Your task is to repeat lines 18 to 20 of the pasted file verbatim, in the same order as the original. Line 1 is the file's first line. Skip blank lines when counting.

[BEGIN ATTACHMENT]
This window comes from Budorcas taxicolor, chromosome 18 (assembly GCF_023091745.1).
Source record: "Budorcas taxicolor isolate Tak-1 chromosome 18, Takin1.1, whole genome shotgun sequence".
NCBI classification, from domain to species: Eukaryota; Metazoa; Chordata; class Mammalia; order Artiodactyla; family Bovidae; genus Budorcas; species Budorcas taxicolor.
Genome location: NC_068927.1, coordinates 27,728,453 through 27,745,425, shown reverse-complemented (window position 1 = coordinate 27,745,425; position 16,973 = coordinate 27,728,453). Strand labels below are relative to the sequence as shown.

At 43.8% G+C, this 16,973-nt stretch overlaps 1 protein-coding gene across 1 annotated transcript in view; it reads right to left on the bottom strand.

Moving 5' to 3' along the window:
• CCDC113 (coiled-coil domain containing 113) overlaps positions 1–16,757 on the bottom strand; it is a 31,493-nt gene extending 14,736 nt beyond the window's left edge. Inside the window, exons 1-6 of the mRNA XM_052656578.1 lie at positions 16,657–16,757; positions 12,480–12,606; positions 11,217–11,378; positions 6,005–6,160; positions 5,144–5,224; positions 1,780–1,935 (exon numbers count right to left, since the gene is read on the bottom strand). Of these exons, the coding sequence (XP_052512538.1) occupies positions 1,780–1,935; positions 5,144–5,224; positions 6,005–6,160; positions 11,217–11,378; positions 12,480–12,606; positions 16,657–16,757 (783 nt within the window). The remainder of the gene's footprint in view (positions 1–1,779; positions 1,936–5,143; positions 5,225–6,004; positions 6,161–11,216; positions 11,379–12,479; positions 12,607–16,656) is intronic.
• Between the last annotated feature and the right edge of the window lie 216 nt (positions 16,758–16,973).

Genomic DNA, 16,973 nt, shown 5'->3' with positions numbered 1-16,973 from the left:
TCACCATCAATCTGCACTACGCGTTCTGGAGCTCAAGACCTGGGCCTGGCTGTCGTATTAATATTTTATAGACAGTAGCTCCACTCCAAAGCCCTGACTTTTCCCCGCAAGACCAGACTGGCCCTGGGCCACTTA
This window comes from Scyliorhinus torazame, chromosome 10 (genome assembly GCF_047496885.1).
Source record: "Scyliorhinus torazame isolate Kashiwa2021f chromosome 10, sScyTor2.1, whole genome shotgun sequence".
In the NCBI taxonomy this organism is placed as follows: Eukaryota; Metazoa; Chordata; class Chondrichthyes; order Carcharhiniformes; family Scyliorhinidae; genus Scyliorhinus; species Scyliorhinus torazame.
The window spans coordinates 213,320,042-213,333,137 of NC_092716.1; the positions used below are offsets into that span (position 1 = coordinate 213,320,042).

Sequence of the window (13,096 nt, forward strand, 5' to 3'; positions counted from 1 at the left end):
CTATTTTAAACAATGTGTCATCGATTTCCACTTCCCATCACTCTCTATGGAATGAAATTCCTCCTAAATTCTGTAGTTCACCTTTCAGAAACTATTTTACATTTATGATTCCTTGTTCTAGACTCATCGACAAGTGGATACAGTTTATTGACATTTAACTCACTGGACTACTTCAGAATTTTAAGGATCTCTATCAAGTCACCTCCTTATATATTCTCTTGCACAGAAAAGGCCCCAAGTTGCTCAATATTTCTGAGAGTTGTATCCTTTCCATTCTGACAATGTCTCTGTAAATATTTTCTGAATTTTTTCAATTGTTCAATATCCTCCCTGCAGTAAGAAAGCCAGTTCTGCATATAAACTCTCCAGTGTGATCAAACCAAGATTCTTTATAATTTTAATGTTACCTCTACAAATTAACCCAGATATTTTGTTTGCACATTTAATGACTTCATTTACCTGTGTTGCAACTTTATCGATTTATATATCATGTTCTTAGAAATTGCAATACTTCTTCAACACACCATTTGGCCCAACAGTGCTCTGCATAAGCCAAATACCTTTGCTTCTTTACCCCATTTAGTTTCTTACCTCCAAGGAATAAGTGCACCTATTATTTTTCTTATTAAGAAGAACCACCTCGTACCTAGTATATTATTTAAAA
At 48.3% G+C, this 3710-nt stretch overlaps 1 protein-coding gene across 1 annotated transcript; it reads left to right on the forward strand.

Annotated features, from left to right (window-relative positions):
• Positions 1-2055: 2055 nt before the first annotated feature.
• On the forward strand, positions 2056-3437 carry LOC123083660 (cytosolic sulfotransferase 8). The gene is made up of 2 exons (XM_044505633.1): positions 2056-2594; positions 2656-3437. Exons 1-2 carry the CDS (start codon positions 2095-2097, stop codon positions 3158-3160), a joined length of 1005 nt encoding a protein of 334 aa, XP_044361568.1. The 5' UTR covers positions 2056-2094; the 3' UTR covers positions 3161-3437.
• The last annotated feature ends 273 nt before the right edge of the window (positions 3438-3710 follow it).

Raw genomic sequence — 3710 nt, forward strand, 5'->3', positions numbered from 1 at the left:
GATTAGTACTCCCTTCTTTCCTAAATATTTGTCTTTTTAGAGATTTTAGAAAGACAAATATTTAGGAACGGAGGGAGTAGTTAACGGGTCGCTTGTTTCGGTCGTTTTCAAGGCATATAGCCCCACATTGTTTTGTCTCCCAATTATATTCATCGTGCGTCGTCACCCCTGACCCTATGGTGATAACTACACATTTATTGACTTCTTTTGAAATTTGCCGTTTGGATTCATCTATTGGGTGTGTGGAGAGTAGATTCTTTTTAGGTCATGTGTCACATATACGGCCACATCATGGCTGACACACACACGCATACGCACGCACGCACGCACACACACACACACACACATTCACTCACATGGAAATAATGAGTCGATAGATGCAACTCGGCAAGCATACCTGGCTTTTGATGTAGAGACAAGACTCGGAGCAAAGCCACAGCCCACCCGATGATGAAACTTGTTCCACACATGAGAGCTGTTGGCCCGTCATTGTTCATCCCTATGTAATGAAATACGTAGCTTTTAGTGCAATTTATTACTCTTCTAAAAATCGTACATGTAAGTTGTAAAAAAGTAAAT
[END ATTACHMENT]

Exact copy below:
Annotated features, from left to right (window-relative positions):
• Positions 1-2055: 2055 nt before the first annotated feature.
• On the forward strand, positions 2056-3437 carry LOC123083660 (cytosolic sulfotransferase 8). The gene is made up of 2 exons (XM_044505633.1): positions 2056-2594; positions 2656-3437. Exons 1-2 carry the CDS (start codon positions 2095-2097, stop codon positions 3158-3160), a joined length of 1005 nt encoding a protein of 334 aa, XP_044361568.1. The 5' UTR covers positions 2056-2094; the 3' UTR covers positions 3161-3437.